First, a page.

Cedar Rapids’ unemployment rate is a good, low 3.2%. And yet, Iowa’s second-largest city is experiencing an economic decline, driven mostly by weakness in the white-collar business sectors of finance, insurance and real estate, the Des Moines Register reports.

Still, the paper says, in Cedar Rapids:

“… manufacturing continues to inch ahead, while more white-collar sectors contract.”

5. St. Louis, Missouri-Illinois

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Opportunity jobs: 30.3%

Looking for a bigger city with employment opportunities? St. Louis can be a good choice.

The St. Louis area’s cost of living is lower than average for the United States, with low housing costs the biggest factor.

According to Zillow, the median home value is $117,800 in the city of St. Louis. Values in the surrounding metro area are slightly higher but still affordable.

The median cost of rent is $1,095 in St. Louis and $1,100 in the larger metro area.

4. Birmingham-Hoover, Alabama

ESB Professional / Shutterstock.com

Opportunity jobs: 30.6%

Birmingham is the cultural and entertainment capital of Alabama and one of the important banking centers in the Southeast U.S.

Income growth has been solid but not spectacular here.

The larger region outside Birmingham has plenty of manufacturing, including automotive assembly plants in the counties of Talladega (Honda) and Tuscaloosa (Mercedes). Many of those plants’ thousands of workers live in the Birmingham area, says a report by the Federal Reserve Bank of Atlanta. Other strong employers in the Birmingham metro area include parts suppliers and local metal industries.

3. Des Moines-West Des Moines, Iowa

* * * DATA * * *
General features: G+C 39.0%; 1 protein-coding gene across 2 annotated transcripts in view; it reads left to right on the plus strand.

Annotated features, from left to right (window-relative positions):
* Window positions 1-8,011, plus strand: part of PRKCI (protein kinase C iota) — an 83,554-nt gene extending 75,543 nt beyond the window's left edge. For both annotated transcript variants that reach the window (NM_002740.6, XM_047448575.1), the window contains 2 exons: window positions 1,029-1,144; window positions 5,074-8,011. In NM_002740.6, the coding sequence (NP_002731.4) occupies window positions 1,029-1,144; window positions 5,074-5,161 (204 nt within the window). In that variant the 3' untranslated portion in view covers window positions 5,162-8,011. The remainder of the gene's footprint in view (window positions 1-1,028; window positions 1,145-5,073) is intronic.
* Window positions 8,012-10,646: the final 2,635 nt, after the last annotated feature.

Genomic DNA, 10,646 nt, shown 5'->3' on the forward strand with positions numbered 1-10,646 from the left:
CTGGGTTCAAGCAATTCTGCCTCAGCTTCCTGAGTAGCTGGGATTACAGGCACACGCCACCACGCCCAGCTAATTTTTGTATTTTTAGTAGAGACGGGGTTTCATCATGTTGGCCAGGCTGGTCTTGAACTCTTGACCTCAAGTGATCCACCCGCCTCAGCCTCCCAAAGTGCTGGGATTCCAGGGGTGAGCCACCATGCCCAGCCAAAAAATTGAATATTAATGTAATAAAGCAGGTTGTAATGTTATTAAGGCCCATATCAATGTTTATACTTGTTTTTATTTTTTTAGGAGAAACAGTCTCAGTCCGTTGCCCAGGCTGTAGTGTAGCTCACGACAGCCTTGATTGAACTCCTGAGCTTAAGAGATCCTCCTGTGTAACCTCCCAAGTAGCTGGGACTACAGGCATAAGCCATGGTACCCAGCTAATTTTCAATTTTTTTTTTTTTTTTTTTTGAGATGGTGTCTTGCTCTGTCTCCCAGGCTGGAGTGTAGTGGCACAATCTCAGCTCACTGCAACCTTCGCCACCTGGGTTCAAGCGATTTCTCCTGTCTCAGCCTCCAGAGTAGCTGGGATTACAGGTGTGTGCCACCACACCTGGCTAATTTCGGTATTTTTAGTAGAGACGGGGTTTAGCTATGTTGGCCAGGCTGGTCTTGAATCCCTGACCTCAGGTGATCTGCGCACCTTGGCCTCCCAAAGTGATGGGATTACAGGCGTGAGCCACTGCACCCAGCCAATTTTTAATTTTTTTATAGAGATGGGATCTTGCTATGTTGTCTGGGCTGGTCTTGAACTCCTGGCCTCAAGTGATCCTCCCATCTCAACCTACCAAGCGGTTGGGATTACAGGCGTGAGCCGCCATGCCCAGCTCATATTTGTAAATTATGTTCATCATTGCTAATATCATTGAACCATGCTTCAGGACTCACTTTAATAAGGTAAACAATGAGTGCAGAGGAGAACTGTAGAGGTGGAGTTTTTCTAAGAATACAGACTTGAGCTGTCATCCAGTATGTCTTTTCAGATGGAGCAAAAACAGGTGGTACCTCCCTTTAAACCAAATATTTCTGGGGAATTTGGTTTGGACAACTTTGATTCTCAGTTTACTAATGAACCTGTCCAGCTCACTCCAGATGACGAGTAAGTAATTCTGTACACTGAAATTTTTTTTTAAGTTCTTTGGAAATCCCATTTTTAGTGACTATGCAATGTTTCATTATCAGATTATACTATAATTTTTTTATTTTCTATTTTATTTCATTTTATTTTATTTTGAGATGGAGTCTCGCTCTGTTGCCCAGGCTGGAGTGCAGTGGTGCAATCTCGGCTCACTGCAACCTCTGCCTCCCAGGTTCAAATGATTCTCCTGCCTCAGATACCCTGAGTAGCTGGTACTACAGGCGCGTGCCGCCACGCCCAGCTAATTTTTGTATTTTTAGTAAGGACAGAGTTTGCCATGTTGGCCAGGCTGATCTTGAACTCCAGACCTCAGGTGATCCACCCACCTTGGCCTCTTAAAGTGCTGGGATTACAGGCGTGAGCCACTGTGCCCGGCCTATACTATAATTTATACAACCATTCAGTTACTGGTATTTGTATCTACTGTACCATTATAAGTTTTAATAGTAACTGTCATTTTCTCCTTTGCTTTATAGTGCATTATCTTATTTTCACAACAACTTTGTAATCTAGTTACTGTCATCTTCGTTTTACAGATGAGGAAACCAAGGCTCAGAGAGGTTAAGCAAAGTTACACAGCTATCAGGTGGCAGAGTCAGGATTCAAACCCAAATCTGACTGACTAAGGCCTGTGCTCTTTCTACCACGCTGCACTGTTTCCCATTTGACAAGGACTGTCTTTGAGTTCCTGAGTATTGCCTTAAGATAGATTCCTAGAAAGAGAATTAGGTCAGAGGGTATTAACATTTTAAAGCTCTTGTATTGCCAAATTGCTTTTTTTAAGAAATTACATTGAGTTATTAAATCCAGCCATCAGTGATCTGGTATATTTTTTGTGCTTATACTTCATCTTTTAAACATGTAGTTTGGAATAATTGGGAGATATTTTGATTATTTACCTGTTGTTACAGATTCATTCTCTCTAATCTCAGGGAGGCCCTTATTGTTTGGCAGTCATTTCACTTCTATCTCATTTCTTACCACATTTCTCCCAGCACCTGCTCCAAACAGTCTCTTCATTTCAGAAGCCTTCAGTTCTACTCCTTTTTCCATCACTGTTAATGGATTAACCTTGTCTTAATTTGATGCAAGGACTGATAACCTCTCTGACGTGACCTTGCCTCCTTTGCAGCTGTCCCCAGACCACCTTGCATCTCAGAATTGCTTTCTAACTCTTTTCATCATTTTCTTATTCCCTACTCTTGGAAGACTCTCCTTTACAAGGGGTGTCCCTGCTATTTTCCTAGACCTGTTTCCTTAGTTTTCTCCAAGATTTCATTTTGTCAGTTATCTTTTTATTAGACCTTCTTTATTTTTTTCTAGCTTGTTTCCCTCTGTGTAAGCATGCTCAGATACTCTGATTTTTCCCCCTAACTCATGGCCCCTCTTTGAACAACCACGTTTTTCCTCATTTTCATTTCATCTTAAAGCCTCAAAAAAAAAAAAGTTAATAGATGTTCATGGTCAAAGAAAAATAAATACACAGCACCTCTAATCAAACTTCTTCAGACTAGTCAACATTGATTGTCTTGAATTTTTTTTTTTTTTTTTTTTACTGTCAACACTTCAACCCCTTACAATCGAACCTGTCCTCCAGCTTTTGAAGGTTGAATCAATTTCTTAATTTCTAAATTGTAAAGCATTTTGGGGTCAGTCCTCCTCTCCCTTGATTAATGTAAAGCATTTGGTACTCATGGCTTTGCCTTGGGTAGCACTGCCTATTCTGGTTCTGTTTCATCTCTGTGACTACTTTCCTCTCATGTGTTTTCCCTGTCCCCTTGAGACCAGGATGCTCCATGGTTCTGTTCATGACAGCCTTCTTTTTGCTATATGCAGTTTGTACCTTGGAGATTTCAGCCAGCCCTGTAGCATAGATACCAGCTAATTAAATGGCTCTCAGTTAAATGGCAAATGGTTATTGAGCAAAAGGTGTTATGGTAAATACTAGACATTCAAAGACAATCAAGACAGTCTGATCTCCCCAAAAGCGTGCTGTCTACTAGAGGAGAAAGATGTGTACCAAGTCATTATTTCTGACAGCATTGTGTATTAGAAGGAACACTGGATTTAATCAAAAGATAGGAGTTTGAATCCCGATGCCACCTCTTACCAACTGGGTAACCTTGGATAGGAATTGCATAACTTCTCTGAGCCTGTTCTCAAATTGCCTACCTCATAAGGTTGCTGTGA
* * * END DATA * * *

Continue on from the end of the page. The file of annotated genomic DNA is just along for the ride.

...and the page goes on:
f11photo / Shutterstock.com

Opportunity jobs: 30.8%

Des Moines’ low unemployment rate is 2.2%, and the city enjoyed GDP growth of 2.9% in 2017.

U.S. News & World Report names Des Moines, Iowa’s capital and largest city, the fifth best place to live in the U.S. due in large part to its low cost of living and high quality of life.

2. Anchorage, Alaska

Rocky Grimes / Shutterstock.com

Opportunity jobs: 31.5%

Despite Anchorage’s relatively high unemployment rate of 5.6%, the metro area holds promise for job-seekers without a college degree.

Construction is an area of growth in Anchorage, with a 10.3% change year-over-year. Additionally, the region employs many workers in the fields of trade, transportation and utilities.

1. Toledo, Ohio

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Opportunity jobs: 34.0%

Toledo offers job hunters who don’t have a college degree the best opportunity for finding a good-paying job.

What’s more, it has been cited as one of the best midsized cities for attracting economic development. Manufacturing is a major source of jobs, as are careers in trade, transportation, and utilities.

Toledo’s cost of living is low. Housing is especially affordable: The median home value in the city is $70,000, according to Zillow. The median rent is $800 in Toledo and $825 in the Toledo metro area.

Are you thinking of moving to another city for a better job? Tell us about it in a comment below or on our Facebook page.

Disclosure: The information you read here is always objective. However, we sometimes receive compensation when you click links within our stories.